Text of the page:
A father or maternal grandfather with a Norwood Type VII pattern or worse
The presence of whisker hair, around the ears
The absence of dense fringe hair
The presence of diffuse non-pattern (or un-patterned) alopecia presenting as rapidly progressive, generalised thinning at a young age
Repeatedly higher than average miniaturised hairs in potential donor areas
MPB beginning in teenage years
Patient JB is a 30-year old male complaining of progressive hair loss and a visible donor scar. He had two hair transplant procedures at ages 21 and 22. At the time, he was told he was a good candidate for surgery. Following his procedures he was started on finasteride and minoxidil. In spite of a hair transplant and medical therapy, the patient’s hair continued to thin. Within a few years, his donor scar became obvious, presenting a cosmetic problem far greater than his hair loss. On physical examination, JB had a persistent frontal hairline, generalised thinning, and a readily visibly donor scar. Densitometry revealed a donor density of 1.2 follicular units /mm2 and 90% donor miniaturisation consistent with a diagnosis of diffuse unpatterned alopecia (DUPA) which is a contraindication to hair restoration surgery (Fig. 2). Current surgical options for this patient remain extremely limited, as there is no permanent zone to harvest hair. Scar revision surgery may improve but will not eliminate his existing scar. Scalp micro-pigmentation can be discussed, but will give only partial cosmetic improvement.
The age at which to perform a hair transplant procedure on a young man or woman has been a controversial topic for decades. The decision making process, as to whether surgical hair restoration is appropriate for the presenting young patient, should include being on the lookout for certain red flags that could influence the physician’s evaluation. A thorough understanding of the pathophysiology of hair loss, the limitations of hair restoration surgery, its risks and benefits, as well as short- and longterm consequences can help establish whether or not a young patient is an appropriate candidate for a hair transplant procedure.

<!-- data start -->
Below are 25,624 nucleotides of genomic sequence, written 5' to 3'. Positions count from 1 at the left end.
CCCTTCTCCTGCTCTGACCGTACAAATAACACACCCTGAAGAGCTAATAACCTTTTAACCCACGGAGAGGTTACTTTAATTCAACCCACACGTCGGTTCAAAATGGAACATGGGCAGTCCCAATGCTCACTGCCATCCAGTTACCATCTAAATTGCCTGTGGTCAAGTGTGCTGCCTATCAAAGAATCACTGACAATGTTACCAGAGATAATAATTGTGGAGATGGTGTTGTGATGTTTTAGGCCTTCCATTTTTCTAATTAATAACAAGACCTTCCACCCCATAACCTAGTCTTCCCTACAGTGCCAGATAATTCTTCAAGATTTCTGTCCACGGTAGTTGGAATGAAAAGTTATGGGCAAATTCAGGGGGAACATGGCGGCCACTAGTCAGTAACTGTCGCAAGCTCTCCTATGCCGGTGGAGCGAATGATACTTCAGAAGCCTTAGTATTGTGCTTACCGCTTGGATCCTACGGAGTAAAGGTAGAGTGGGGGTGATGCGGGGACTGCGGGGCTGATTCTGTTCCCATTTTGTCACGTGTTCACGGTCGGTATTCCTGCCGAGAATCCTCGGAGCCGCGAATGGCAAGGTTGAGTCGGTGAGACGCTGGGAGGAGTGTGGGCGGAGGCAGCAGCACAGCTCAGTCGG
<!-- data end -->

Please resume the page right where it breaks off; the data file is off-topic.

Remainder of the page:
As with all patients, young patients must have realistic expectations as to the ongoing nature of their hair loss
Establishing a proper diagnosis is indispensable in determining prognosis and making treatment decisions. The case study young man could have been spared a failed hair transplant procedure and an unsightly donor scar if DUPA was diagnosed in the first place. Transplantation provides consistently natural results and if a patient understands the long-term cosmetic limitations of hair transplantation, all patients are potential candidates for surgery. Transplanting or not transplanting based on arbitrary age limits is unfair to patients, and has little or no medical basis.3 As with all patients, young patients must have realistic expectations as to the ongoing nature of their hair loss, the limited amount of donor hair available, and how this will impact the future cosmetic appearance and extent of their transplanted areas. Although no rigid age limit should exist with regards to hair restoration surgery, in my opinion, no matter what the cause of the hair loss problem may be, targeted pharmacotherapy, following a pertinent diagnosis, is the best initial choice for all patients under the age of 25. For instance, the combination of finasteride and minoxidil can slow down, and to some extent, prevent the progression of androgenetic alopecia into an advanced stage. Thus it gives patients time to think about their options and to adjust to the fact that, regardless of surgical or medical treatment, they will never have a full head of hair or the low hairline that they once had.1